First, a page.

By definition, immigration simply means the movement of people from their native countries to go live in other countries. These people can move to these other countries permanently or temporarily (such as foreign employees in other countries). In the world today, there are millions of immigrants with the number steadily increasing. For example, in 2015, the global number of immigrants stood at a whopping 244 million people. Compared to 2000, the figure from 2015 represented an increase of about 41%. People may move for a variety of reasons, called push and pull factors.
In 2016, Canada held a census in order to document population data about the country. From the census, it was established that Toronto had the highest number of immigrants at a massive 2,705,550 people. Vancouver was a distant second with a population of 989,545 immigrants while Montreal was third with 936,305 immigrants. Closing the top five was Calgary and Edmonton with 404,700 and 308,610 immigrants respectively.
Canadian Cities With Large Immigrant Populations
This city is extremely popular among immigrants for a number of reasons. One of those reasons in the relative ease with which a person moving there can settle compared to other cities. The city is relatively safe and has great social amenities (like schools and hospitals).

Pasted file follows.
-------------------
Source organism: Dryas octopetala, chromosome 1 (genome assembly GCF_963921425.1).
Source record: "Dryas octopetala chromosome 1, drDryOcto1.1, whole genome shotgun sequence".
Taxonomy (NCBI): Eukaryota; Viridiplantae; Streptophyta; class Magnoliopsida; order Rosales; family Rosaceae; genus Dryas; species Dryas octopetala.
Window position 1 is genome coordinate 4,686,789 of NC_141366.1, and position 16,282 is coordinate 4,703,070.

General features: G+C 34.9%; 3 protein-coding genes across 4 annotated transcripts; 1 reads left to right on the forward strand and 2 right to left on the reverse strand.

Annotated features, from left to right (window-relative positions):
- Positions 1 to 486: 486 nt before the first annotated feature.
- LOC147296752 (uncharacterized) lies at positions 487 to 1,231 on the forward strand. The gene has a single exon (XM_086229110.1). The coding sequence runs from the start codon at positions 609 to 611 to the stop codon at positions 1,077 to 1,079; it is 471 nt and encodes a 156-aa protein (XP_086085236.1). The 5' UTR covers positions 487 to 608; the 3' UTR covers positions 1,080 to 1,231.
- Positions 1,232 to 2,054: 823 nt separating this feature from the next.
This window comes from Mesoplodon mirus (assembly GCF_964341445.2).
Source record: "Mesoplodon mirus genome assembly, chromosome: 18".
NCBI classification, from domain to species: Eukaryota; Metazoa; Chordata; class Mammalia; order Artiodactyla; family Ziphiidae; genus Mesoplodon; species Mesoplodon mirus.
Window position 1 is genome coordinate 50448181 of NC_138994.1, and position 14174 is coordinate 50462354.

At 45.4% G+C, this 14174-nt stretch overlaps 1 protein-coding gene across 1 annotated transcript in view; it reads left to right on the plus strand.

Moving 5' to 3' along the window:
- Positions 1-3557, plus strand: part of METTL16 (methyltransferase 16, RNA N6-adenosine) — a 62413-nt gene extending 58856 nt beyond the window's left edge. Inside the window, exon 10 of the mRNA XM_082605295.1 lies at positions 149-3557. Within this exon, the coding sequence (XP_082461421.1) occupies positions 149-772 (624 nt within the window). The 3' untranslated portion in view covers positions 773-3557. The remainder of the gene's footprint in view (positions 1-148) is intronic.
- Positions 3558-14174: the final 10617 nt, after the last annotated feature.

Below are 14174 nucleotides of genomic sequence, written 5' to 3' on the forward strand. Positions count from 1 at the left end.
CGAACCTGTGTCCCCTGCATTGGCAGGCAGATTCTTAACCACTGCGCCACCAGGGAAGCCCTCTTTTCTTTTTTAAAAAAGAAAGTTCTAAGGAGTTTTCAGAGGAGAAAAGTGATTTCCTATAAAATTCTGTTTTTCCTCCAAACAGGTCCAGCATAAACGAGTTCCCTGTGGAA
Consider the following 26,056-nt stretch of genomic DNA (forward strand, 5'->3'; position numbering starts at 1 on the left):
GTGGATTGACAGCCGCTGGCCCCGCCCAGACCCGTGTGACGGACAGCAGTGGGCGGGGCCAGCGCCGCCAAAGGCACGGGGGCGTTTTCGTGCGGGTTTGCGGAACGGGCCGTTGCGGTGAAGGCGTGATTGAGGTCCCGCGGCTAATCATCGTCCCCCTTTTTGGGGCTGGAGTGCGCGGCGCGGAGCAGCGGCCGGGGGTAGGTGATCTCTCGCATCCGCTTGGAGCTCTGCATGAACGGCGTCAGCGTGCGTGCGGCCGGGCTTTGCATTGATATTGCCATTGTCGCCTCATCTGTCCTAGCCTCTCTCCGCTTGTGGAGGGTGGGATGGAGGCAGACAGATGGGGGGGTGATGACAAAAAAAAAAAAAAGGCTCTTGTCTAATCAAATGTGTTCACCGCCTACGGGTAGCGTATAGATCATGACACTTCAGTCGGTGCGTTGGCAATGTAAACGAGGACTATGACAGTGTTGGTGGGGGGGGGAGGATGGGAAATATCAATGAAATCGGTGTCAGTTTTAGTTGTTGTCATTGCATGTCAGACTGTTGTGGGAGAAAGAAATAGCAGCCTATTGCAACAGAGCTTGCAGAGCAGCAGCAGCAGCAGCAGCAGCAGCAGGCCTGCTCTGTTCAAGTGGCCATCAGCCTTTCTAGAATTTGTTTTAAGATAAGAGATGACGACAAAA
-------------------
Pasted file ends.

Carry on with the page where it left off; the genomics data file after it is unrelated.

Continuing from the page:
Vancouver is also a popular multicultural city that has built a reputation over the years as a haven for immigrants from all over the world. Some of the other things that make Vancouver such a popular city include great immigrant services, great weather that supports outdoor activities, a low crime rate, and loads of festivals and entertainment all year.
Edmonton, in the province of Alberta, is a perfect example of the growing popularity of immigrants in the province. The city and province at large are particularly popular among skilled immigrants.
The Popularity of the Prairies
The prairies provinces, that is, Alberta, Manitoba, and Saskatchewan pop out on the list as some of the most popular immigrant destinations in Canada. Data shows that the past decade and a half has seen a doubling in the number of immigrants in these provinces. For example, Alberta had an increase of around 17.1% in 2016 up from 2001’s 6.9%. A similar case was observed in the other two provinces with Manitoba and Saskatchewan seeing increases of 5.2% and 4.0% respectively in the same period.